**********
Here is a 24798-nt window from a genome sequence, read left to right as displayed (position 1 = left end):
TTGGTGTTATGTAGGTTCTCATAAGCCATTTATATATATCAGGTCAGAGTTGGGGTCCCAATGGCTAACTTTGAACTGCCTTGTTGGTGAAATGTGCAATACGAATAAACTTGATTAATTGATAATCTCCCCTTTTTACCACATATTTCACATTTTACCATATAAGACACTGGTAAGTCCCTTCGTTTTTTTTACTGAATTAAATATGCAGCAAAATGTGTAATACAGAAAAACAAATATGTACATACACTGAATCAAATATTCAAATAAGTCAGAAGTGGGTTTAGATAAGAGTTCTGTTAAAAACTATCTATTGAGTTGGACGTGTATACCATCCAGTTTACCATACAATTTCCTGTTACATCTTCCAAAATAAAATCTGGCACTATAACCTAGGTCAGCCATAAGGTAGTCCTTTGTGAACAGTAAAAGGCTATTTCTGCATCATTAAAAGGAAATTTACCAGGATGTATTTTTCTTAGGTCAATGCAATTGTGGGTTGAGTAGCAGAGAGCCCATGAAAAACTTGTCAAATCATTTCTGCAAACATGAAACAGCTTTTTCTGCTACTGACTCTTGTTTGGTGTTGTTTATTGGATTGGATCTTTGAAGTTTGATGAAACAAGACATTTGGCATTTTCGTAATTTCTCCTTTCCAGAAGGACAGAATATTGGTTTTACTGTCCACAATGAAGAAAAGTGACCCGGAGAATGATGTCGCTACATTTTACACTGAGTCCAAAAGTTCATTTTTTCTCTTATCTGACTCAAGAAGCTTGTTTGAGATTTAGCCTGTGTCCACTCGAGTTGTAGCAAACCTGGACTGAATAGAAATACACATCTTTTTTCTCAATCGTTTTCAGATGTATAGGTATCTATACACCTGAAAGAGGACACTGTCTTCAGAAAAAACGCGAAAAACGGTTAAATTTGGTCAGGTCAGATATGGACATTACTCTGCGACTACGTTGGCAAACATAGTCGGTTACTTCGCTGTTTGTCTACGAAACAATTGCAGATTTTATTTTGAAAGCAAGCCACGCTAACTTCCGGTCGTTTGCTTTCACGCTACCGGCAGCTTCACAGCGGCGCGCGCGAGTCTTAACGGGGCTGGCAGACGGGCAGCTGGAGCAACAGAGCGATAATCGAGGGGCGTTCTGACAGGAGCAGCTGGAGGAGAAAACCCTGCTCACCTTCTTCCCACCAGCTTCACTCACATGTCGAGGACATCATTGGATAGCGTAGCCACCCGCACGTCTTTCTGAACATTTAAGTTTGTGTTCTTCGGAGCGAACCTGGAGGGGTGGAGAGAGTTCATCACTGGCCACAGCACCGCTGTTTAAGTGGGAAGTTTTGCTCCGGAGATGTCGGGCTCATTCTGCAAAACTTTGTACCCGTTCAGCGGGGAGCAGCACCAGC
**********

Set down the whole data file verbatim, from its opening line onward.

Here is a 24798-nt window from a genome sequence, read left to right as displayed (position 1 = left end):
TTGGTGTTATGTAGGTTCTCATAAGCCATTTATATATATCAGGTCAGAGTTGGGGTCCCAATGGCTAACTTTGAACTGCCTTGTTGGTGAAATGTGCAATACGAATAAACTTGATTAATTGATAATCTCCCCTTTTTACCACATATTTCACATTTTACCATATAAGACACTGGTAAGTCCCTTCGTTTTTTTTACTGAATTAAATATGCAGCAAAATGTGTAATACAGAAAAACAAATATGTACATACACTGAATCAAATATTCAAATAAGTCAGAAGTGGGTTTAGATAAGAGTTCTGTTAAAAACTATCTATTGAGTTGGACGTGTATACCATCCAGTTTACCATACAATTTCCTGTTACATCTTCCAAAATAAAATCTGGCACTATAACCTAGGTCAGCCATAAGGTAGTCCTTTGTGAACAGTAAAAGGCTATTTCTGCATCATTAAAAGGAAATTTACCAGGATGTATTTTTCTTAGGTCAATGCAATTGTGGGTTGAGTAGCAGAGAGCCCATGAAAAACTTGTCAAATCATTTCTGCAAACATGAAACAGCTTTTTCTGCTACTGACTCTTGTTTGGTGTTGTTTATTGGATTGGATCTTTGAAGTTTGATGAAACAAGACATTTGGCATTTTCGTAATTTCTCCTTTCCAGAAGGACAGAATATTGGTTTTACTGTCCACAATGAAGAAAAGTGACCCGGAGAATGATGTCGCTACATTTTACACTGAGTCCAAAAGTTCATTTTTTCTCTTATCTGACTCAAGAAGCTTGTTTGAGATTTAGCCTGTGTCCACTCGAGTTGTAGCAAACCTGGACTGAATAGAAATACACATCTTTTTTCTCAATCGTTTTCAGATGTATAGGTATCTATACACCTGAAAGAGGACACTGTCTTCAGAAAAAACGCGAAAAACGGTTAAATTTGGTCAGGTCAGATATGGACATTACTCTGCGACTACGTTGGCAAACATAGTCGGTTACTTCGCTGTTTGTCTACGAAACAATTGCAGATTTTATTTTGAAAGCAAGCCACGCTAACTTCCGGTCGTTTGCTTTCACGCTACCGGCAGCTTCACAGCGGCGCGCGCGAGTCTTAACGGGGCTGGCAGACGGGCAGCTGGAGCAACAGAGCGATAATCGAGGGGCGTTCTGACAGGAGCAGCTGGAGGAGAAAACCCTGCTCACCTTCTTCCCACCAGCTTCACTCACATGTCGAGGACATCATTGGATAGCGTAGCCACCCGCACGTCTTTCTGAACATTTAAGTTTGTGTTCTTCGGAGCGAACCTGGAGGGGTGGAGAGAGTTCATCACTGGCCACAGCACCGCTGTTTAAGTGGGAAGTTTTGCTCCGGAGATGTCGGGCTCATTCTGCAAAACTTTGTACCCGTTCAGCGGGGAGCAGCACCAGC